Saturday March 2, 2002 3:37
Around 200 exiled Zimbabweans and pro-democracy activists have
London to call on President Robert Mugabe to allow free and fair
The demonstration came as Tony Blair is due to recommend
from the Commonwealth at the organisation's summit in
Outside the Zimbabwean High Commission, protesters chanted
songs and waved banners telling the world to "wake up"
because "Zimbabwe is
Ten of the activists, including gay
rights campaigner Peter Tatchell, were
staging a 36-hour hunger strike which
began at 8am this morning.
Several of the crowd have been expelled from
Zimbabwe while others have fled
in fear of their lives.
Chamboko, 30, from Welwyn Garden City, Hertfordshire, said he had
threatened with death by Mr Mugabe's henchmen if he continued with his
as an activist with the opposition Movement for Democratic
"I was taken away at 3am one morning in June 2000 by
people who said they
were from the CIO (Central Intelligence Organisation)
which is a non-uniform
section of the police.
"They said they wanted
to take me to the police station for questioning over
a parking fine. But I
was taken to a country house and locked in a room and
told to sing pro-Mugabe
slogans. Although they threatened me with death I
continued my work with the
MDC until I came to Britain for a rest.
"I have not been back because the
situation deteriorated from that point
onwards. Some of my friends
disappeared entirely. A young guy from the youth
department of the MDC was
never seen again. Mugabe's thugs were coming in
the middle of the night,
taking people away and beating them, and some lost
their lives during these
The hunger strike is aimed at pressurising the Commonwealth to
issue warrants for the arrest of Mr Mugabe, suspend Zimbabwe from
Commonwealth, ban the export of luxury goods to the country and send
human rights monitors to all regions to report on intimidation and
Zimbabwe's Mugabe Says Reconciliation Was
— By Cris Chinaka and Emelia
BULAWAYO, Zimbabwe (Reuters) - Zimbabwean President Robert Mugabe
election rally on Saturday that his worst mistake on assuming power
was to extend the hand of reconciliation to "die-hard racists" who
"...We made a mistake when we showed mercy to those who
permanently hard-hearted," Mugabe told thousands of
supporters in the
southern city of Bulawayo, a stronghold of the opposition
Democratic Change (MDC).
"When you show non-racialism to
die-hard racists, when you show a people
with...a false culture of
superiority based on their skin, and you do
nothing to get them to change
their personalities and their perception and
their mind, you are acting as a
fool," he said to loud cheers.
Mugabe, who faces the stiffest challenge
to his 22-year grip on power in a
presidential election on March 9-10, was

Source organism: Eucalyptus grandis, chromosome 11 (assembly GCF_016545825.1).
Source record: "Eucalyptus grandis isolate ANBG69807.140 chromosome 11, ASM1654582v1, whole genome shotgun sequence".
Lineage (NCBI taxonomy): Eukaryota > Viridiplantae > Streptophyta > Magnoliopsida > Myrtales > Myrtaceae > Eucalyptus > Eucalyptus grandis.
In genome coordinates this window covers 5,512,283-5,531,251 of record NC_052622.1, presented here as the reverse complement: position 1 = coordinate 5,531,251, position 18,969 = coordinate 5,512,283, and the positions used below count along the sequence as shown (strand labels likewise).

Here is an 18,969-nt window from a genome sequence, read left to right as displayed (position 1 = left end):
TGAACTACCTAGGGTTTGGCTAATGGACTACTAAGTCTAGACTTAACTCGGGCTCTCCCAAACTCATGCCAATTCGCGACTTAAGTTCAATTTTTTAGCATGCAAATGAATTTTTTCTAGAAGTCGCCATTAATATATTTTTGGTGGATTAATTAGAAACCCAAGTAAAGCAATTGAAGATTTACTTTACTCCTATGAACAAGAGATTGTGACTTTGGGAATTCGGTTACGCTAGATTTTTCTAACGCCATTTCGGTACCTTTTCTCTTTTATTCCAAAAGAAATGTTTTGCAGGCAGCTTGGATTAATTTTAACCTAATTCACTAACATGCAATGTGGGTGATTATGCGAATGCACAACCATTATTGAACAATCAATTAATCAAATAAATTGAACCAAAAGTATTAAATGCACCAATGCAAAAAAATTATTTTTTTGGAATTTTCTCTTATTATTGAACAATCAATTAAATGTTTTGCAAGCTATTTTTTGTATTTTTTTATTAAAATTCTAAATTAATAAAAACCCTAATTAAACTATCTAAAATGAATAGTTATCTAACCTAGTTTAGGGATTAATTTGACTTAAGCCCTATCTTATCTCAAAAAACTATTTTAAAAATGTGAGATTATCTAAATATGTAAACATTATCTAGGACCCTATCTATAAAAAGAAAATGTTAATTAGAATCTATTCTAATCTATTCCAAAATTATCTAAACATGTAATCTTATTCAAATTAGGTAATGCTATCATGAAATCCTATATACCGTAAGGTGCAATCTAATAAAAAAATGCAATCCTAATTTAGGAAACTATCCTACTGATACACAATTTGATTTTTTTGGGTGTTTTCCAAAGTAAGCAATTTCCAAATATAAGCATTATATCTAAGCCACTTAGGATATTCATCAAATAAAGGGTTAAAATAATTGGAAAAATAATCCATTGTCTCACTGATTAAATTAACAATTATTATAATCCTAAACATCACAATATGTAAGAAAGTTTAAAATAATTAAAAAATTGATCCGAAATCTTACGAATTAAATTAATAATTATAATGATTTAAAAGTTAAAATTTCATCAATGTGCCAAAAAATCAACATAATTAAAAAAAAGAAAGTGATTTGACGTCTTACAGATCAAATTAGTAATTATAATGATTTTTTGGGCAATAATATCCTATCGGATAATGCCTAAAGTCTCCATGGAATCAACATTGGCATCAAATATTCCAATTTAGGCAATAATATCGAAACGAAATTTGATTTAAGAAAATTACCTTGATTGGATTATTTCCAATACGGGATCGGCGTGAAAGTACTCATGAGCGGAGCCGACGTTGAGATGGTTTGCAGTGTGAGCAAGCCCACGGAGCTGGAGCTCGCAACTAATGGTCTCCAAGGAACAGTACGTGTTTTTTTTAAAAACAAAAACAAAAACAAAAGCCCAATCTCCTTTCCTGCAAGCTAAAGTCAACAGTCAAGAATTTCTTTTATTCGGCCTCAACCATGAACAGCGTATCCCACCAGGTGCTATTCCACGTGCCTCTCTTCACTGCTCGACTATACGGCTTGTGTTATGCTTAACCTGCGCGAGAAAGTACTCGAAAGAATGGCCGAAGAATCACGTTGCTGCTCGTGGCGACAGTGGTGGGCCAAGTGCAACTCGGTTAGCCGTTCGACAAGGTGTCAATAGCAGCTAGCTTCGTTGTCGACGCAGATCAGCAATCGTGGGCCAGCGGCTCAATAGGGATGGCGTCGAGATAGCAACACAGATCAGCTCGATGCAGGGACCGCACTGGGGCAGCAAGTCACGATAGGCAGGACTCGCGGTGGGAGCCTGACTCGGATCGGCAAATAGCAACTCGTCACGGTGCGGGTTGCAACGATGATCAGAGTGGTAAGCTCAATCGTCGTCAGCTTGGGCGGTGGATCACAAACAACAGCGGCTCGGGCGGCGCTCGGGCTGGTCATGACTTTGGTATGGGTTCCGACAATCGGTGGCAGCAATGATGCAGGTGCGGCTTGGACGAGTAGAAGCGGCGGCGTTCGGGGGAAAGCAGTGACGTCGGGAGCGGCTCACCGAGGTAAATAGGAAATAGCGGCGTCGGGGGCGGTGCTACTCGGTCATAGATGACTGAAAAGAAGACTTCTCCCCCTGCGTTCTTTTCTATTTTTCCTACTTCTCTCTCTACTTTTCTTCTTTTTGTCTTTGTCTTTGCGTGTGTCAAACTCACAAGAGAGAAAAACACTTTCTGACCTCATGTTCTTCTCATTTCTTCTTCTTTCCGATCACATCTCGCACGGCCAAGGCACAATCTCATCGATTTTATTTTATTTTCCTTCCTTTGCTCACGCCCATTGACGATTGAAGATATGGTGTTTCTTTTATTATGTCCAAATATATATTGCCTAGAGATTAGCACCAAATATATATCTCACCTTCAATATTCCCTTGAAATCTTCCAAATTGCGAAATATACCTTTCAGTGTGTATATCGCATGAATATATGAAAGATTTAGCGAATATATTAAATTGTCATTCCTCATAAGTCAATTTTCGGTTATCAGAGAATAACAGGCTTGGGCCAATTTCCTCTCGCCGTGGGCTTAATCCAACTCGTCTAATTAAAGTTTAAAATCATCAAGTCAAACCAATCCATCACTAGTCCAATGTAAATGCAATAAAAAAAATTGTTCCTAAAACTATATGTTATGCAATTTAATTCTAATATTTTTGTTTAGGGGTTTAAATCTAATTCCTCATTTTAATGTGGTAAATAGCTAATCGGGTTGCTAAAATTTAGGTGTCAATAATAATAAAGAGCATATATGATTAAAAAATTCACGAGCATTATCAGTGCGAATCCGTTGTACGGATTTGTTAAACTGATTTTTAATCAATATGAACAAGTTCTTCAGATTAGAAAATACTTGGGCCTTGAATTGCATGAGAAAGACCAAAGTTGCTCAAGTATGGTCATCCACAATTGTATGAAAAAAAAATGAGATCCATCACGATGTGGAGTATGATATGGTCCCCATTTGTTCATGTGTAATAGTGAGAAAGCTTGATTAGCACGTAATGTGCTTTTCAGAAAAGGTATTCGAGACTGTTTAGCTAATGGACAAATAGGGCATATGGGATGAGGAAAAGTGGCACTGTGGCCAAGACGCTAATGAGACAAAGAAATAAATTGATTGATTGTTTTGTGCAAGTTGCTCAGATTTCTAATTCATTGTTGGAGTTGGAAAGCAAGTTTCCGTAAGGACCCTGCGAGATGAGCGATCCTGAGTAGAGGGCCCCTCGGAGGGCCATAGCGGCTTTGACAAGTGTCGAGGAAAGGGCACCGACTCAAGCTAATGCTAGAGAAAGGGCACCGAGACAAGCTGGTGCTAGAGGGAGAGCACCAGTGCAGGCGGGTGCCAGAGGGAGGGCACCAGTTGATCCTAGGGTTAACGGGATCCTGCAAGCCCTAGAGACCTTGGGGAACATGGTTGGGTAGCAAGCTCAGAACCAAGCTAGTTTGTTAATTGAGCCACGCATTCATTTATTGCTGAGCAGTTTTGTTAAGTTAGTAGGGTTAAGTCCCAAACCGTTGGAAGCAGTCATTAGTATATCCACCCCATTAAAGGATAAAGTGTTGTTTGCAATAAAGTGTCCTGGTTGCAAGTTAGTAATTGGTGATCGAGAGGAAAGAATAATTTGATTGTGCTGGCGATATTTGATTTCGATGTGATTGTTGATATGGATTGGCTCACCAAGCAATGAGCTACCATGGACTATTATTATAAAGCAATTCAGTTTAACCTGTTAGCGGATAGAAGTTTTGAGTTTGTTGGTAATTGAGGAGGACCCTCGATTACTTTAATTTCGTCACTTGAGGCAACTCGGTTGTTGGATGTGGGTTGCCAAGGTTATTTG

speaking shortly after MDC leader
Morgan Tsvangirai addressed a crowd at a
stadium less than five km (three
No violence was reported
at either venue. The city has been the scene of
past clashes between the
Mugabe, who led the former renegade British colony of
independence in 1980, said it had been a mistake to leave the
land in the hands of the white minority.
"We are wiser
now. There's been a lesson. The lesson that we made a mistake.
that we left them in control of our economy, especially in
control of our
land," Mugabe, 78, said.
Mugabe has waged a virulent campaign against the
white minority, including
the seizure of white-owned farms, which he says
must be done to right the
wrongs of the colonial past.
allege the land seizure is a smokescreen to deflect attention
collapsing economy. They also say it has disrupted commercial farming
contributed to a chronic food shortage that had left 500,000 people in
of food aid.
OPPOSITION PLEDGES CHANGE
"We were determined to
bring change to this country because there were some
of us who were murdered
in order to bring this democratic change (about),"
Tsvangirai told a cheering
crowd at his rally.
"We must make an effort to make sure that we have the
must confirm a resounding defeat for this regime," he
His speech was disrupted when a military helicopter circled the
crowd, believing Mugabe was aboard, chanted "Change your
behavior" and waved
open palms, an MDC symbol.
Tsvangirai pledged to
restore law and order. He called for a truth and
justice commission along the
lines of South Africa's truth and
reconciliation commission, to probe
politically motivated murders.
The MDC says at least 107 of its
supporters and activists have died in
political violence over the past two
International involvement in the poll also neared a climax as a
summit in Australia considered what to do about the southern
British Prime Minister Tony Blair has pushed for
action against Zimbabwe,
calling on leaders to send "a really tough statement
making clear our total
abhorrence and condemnation of what's happened in
But African Commonwealth leaders on Saturday defied Britain's